Brandon, Justin, and the HotWired team have spent several late nights and countless hours working on this project now. I think I’ve mentioned this before, but I asked these guys to do some simple wiring and help me out with a head unit. So far, they’ve had Pandora’s Box for a month and have feasted on her. Ripping apart her insides, installing new walls, lights, wires, the stereo, speakers, and helping us install the bunks. It’s unbelievable how much work they have done. I’m incredibly thankful for their work, and humbled by the passion and commitment they’ve shown to this project.

Today she started to make the move back to Jackson for the transmission work, but then I guess it was just a twist of fate, or irony, or just plain dumb luck. As I’m posting this, Trevor is stuck on I-40 at the same spot where I broke down with Pandora’s Box and Uncle Pervy. This time they weren’t even driving the ambulance, she was on the back of a truck. God speed Trevor, god speed, and I feel your pain.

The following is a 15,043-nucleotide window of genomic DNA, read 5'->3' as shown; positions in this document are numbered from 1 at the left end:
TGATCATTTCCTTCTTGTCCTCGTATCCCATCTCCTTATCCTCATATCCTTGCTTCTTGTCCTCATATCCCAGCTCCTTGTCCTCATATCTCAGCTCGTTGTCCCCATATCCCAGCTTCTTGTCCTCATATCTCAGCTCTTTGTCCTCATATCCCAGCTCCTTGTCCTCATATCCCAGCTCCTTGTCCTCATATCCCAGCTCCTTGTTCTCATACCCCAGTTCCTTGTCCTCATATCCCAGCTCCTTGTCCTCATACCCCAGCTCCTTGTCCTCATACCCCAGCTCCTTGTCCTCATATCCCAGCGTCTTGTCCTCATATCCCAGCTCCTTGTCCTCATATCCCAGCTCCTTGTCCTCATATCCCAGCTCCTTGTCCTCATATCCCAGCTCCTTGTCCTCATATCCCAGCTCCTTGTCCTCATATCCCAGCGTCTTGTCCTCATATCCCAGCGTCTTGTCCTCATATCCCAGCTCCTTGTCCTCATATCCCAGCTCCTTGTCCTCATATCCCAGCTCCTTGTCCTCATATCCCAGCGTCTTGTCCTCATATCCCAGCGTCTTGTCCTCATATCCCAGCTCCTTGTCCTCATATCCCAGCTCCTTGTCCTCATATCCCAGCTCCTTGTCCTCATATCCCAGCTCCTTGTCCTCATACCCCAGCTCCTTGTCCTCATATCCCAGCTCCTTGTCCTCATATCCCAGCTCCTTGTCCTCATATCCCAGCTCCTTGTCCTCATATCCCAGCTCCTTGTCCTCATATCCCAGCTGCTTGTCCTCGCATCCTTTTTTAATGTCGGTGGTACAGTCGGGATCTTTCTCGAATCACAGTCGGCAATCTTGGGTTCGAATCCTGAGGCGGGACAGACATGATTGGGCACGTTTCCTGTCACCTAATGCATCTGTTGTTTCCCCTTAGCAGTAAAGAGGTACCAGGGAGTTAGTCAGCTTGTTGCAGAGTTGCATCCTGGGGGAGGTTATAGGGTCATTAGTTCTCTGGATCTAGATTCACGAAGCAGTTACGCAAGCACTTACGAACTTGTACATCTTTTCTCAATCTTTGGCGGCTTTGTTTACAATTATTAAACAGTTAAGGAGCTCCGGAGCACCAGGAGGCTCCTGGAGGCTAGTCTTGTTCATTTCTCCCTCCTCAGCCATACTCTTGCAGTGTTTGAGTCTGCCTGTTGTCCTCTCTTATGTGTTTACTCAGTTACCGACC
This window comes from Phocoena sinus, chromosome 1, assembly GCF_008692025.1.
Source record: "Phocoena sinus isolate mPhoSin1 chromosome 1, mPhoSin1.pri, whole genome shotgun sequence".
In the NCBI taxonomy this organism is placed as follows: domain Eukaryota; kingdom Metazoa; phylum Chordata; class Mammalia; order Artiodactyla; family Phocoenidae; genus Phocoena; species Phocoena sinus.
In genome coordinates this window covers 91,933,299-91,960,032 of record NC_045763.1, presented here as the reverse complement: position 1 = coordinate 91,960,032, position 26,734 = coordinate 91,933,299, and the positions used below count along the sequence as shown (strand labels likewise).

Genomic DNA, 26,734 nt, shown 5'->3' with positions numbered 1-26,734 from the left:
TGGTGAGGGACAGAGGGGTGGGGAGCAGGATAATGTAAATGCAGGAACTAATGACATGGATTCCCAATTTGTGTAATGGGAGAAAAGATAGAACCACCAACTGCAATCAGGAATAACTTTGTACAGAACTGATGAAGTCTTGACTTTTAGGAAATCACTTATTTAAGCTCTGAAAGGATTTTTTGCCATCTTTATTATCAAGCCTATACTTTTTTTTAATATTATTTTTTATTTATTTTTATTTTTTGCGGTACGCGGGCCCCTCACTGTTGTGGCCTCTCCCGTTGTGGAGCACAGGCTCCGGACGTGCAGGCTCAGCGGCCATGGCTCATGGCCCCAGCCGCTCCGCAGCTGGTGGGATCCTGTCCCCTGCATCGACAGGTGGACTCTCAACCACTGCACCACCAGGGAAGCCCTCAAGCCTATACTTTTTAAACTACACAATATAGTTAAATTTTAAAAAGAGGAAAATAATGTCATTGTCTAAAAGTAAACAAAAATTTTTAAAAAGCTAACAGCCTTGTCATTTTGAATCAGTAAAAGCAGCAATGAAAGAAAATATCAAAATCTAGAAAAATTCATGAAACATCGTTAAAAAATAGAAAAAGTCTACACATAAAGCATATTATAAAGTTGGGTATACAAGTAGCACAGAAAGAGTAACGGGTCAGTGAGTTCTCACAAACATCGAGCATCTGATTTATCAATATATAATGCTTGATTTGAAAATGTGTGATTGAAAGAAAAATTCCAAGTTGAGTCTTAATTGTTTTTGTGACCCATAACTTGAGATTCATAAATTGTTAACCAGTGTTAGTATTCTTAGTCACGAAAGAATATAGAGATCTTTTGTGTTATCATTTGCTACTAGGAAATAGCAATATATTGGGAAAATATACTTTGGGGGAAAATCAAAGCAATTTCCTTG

Been there... done that... I'll send you a t-shirt.

Been there… done that… I’ll send you a t-shirt.


Thank you for listening.



Bunks In

Side door view of the bunks.

Bunks Out

Bunks Out

All the bunks slid back in place.

All the bunks slid back in place.

Fold Up, Down

Couch Mode


Getting set for her trip to Jackson.

Rear Sound

Your first shot of the rear sound system.

Fold Up, Up

Bunk Mode.

Fold up bunk in down position

Fold up bunk in down position.


The chair on the left is removable.


In couch mode.


With the bottom bunks out.

On the way to get stuck on I 40 near Jackson!

On the way to get stuck on I 40 near Jackson!

Intervene Her

Front Hood Up“You’d have to see it with my eyes, cause it sure was quite a sight, just the way she looked with men like me surrounding…”